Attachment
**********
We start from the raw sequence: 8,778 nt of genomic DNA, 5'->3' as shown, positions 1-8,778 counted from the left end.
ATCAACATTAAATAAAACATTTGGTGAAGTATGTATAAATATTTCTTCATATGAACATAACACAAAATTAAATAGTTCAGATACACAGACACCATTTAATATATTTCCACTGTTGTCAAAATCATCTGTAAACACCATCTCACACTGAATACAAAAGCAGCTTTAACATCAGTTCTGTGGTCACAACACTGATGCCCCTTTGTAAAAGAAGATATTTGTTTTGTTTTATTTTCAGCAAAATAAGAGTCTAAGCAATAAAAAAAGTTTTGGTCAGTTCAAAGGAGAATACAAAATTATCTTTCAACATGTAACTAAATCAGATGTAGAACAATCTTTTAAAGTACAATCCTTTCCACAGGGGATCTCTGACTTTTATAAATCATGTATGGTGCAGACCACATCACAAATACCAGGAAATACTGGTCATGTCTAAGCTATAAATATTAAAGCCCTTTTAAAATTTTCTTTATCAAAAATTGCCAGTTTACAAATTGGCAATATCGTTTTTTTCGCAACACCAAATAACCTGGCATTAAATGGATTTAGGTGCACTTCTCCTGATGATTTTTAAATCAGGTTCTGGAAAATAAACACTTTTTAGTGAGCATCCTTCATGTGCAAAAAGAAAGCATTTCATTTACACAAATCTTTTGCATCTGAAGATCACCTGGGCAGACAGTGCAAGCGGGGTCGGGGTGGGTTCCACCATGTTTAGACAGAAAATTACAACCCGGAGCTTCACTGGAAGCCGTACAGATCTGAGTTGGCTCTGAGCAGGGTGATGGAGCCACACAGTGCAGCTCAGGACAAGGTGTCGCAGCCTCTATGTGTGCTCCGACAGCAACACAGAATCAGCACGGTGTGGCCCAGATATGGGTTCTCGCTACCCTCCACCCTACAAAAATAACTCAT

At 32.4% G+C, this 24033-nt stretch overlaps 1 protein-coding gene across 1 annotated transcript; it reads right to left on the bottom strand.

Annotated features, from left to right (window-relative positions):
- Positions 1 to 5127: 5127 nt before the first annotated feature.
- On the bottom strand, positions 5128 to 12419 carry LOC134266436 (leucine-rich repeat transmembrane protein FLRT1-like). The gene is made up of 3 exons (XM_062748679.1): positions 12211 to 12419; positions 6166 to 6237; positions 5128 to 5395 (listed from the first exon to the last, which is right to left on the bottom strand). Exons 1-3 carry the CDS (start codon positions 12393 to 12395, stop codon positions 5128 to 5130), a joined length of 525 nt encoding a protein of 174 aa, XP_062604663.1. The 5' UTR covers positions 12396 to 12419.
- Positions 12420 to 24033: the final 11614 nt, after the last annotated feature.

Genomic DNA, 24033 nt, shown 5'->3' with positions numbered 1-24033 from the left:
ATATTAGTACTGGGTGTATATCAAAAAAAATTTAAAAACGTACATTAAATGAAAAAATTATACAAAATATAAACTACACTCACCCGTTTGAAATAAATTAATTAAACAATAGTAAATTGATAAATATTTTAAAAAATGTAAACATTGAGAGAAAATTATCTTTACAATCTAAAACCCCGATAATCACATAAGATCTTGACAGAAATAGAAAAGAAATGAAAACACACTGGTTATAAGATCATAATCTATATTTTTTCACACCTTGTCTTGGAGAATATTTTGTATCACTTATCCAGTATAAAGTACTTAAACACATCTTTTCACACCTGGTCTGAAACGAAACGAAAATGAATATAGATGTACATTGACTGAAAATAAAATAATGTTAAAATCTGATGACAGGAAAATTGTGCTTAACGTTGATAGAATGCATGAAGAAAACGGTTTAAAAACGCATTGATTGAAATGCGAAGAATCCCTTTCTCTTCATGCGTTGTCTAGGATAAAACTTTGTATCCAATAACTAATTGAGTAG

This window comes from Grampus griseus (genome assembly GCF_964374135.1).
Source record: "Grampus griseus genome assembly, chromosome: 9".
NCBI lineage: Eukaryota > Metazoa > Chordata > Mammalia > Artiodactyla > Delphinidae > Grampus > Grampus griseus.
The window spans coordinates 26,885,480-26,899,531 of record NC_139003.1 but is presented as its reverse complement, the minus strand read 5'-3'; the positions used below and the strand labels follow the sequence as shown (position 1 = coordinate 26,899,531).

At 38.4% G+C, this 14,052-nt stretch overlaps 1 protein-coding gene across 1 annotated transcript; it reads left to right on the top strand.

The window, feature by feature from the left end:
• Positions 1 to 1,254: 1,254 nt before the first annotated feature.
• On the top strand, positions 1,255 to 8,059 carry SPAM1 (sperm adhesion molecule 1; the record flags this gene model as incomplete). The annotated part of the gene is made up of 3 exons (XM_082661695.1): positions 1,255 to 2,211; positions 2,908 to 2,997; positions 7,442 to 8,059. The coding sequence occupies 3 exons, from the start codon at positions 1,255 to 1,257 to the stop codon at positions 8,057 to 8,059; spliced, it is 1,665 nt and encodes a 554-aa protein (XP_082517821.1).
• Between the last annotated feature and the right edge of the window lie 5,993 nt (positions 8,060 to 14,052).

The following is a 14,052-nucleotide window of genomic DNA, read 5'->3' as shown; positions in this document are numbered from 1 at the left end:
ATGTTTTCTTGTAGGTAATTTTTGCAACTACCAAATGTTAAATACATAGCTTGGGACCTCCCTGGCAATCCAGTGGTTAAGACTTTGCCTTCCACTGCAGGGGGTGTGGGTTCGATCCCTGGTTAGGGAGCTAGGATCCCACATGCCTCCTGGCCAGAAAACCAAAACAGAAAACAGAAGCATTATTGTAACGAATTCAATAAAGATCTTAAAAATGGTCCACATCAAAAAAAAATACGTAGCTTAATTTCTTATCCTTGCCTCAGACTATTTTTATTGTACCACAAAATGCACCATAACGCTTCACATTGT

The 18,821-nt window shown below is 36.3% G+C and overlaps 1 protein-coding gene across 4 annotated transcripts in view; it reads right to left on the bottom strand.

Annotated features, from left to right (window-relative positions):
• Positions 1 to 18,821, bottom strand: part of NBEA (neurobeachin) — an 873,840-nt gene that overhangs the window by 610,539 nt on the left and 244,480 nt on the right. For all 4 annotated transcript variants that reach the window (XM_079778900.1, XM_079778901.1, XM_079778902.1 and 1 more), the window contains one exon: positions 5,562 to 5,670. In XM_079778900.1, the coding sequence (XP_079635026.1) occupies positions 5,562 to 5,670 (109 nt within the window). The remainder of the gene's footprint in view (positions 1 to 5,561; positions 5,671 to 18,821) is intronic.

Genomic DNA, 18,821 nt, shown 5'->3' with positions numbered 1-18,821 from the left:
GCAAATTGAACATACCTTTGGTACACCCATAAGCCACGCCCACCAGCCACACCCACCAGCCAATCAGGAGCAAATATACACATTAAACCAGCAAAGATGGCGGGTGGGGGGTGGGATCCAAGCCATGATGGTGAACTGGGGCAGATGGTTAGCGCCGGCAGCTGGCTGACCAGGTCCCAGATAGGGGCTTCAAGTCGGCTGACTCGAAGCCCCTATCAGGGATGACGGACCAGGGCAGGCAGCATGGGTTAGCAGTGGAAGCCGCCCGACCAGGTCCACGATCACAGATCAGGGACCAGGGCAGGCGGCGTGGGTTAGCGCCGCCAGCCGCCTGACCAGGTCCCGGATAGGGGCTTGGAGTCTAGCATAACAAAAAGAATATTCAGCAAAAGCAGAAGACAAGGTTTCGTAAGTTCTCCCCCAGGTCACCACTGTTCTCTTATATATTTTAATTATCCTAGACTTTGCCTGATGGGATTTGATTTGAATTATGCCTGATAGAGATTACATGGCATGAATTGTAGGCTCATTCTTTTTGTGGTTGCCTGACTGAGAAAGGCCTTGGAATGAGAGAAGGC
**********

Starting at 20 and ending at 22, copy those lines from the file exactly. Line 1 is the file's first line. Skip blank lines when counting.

ATGTTTTCTTGTAGGTAATTTTTGCAACTACCAAATGTTAAATACATAGCTTGGGACCTCCCTGGCAATCCAGTGGTTAAGACTTTGCCTTCCACTGCAGGGGGTGTGGGTTCGATCCCTGGTTAGGGAGCTAGGATCCCACATGCCTCCTGGCCAGAAAACCAAAACAGAAAACAGAAGCATTATTGTAACGAATTCAATAAAGATCTTAAAAATGGTCCACATCAAAAAAAAATACGTAGCTTAATTTCTTATCCTTGCCTCAGACTATTTTTATTGTACCACAAAATGCACCATAACGCTTCACATTGT

The 18,821-nt window shown below is 36.3% G+C and overlaps 1 protein-coding gene across 4 annotated transcripts in view; it reads right to left on the bottom strand.

Annotated features, from left to right (window-relative positions):